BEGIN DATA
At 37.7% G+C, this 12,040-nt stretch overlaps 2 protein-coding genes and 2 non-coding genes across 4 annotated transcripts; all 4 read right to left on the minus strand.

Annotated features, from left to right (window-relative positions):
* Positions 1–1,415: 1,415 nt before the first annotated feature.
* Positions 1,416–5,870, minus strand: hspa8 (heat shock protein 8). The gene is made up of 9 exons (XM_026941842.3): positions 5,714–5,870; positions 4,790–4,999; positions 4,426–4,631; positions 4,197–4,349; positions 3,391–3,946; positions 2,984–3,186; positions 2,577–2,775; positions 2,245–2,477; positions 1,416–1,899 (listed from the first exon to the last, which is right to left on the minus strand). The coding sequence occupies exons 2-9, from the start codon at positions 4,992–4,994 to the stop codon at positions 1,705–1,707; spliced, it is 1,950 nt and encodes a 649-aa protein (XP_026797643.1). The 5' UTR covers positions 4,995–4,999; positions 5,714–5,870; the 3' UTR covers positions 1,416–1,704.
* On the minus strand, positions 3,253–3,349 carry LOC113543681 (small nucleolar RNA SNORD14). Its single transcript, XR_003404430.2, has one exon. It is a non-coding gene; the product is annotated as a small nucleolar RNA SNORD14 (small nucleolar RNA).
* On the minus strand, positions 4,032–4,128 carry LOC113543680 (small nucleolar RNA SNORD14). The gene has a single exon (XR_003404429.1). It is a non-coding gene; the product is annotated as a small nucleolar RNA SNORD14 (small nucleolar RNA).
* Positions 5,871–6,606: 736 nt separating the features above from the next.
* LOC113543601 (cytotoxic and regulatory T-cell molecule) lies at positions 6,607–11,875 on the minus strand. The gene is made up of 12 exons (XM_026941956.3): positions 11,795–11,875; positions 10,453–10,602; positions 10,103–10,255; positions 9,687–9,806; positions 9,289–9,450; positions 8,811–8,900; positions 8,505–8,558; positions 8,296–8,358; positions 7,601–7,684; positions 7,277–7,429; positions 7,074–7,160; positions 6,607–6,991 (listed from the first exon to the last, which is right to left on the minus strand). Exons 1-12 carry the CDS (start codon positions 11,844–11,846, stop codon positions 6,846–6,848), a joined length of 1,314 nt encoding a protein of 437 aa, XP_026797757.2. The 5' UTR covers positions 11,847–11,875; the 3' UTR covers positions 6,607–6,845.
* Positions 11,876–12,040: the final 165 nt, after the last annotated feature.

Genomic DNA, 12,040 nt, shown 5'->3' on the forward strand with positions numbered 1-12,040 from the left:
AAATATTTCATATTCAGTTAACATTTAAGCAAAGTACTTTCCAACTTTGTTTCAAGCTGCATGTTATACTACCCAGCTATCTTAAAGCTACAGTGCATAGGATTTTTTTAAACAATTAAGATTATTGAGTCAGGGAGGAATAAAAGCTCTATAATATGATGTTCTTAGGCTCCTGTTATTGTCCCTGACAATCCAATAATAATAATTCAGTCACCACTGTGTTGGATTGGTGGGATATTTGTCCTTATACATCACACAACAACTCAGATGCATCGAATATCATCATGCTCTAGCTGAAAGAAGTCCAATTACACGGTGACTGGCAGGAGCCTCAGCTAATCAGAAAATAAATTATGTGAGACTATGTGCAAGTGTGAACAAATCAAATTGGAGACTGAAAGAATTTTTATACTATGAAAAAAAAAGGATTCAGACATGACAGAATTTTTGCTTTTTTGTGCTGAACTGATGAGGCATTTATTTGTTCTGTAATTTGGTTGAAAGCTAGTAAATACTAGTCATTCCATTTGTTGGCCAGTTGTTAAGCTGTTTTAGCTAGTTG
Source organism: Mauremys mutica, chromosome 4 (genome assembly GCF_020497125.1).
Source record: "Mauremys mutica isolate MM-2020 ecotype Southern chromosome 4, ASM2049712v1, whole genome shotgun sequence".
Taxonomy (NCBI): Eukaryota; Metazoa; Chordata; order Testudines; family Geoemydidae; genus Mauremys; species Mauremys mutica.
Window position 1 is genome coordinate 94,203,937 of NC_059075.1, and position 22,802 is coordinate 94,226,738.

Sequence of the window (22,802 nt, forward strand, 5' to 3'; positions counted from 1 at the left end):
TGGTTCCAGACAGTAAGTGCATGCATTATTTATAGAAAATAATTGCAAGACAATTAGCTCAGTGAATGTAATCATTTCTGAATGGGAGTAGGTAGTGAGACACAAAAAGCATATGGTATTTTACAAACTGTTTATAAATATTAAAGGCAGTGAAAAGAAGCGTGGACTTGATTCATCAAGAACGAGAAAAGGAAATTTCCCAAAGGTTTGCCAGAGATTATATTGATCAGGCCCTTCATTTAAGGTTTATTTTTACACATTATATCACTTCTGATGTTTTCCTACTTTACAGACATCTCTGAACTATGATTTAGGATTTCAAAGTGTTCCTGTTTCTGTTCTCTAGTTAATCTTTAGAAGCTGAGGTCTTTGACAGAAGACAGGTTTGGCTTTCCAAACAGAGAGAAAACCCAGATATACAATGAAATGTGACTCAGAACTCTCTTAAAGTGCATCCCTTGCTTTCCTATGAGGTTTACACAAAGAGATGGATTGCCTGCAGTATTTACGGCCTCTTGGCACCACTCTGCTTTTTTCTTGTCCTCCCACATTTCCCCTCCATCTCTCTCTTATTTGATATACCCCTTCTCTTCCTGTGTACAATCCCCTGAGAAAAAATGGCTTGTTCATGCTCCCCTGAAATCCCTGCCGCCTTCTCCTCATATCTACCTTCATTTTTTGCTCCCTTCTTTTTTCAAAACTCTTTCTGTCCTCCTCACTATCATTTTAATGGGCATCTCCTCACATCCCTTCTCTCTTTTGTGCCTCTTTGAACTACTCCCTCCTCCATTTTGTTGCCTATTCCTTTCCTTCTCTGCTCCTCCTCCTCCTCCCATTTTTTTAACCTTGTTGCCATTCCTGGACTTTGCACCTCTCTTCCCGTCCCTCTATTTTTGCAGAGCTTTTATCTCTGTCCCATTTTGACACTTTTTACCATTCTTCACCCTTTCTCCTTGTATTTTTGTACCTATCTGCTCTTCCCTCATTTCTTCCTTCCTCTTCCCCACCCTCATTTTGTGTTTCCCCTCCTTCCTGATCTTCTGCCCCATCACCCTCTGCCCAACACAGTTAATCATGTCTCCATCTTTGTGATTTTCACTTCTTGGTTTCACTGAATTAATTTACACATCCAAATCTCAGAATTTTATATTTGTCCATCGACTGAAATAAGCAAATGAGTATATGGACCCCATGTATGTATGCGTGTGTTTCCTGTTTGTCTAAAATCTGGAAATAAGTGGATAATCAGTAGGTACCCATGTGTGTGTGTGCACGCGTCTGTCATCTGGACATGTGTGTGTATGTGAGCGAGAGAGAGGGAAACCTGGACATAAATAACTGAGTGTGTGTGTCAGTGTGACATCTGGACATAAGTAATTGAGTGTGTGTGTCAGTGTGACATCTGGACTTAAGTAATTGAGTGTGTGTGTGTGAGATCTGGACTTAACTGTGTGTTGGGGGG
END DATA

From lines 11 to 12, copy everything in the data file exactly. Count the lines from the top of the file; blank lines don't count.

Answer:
AAATATTTCATATTCAGTTAACATTTAAGCAAAGTACTTTCCAACTTTGTTTCAAGCTGCATGTTATACTACCCAGCTATCTTAAAGCTACAGTGCATAGGATTTTTTTAAACAATTAAGATTATTGAGTCAGGGAGGAATAAAAGCTCTATAATATGATGTTCTTAGGCTCCTGTTATTGTCCCTGACAATCCAATAATAATAATTCAGTCACCACTGTGTTGGATTGGTGGGATATTTGTCCTTATACATCACACAACAACTCAGATGCATCGAATATCATCATGCTCTAGCTGAAAGAAGTCCAATTACACGGTGACTGGCAGGAGCCTCAGCTAATCAGAAAATAAATTATGTGAGACTATGTGCAAGTGTGAACAAATCAAATTGGAGACTGAAAGAATTTTTATACTATGAAAAAAAAAGGATTCAGACATGACAGAATTTTTGCTTTTTTGTGCTGAACTGATGAGGCATTTATTTGTTCTGTAATTTGGTTGAAAGCTAGTAAATACTAGTCATTCCATTTGTTGGCCAGTTGTTAAGCTGTTTTAGCTAGTTG
Source organism: Mauremys mutica, chromosome 4 (genome assembly GCF_020497125.1).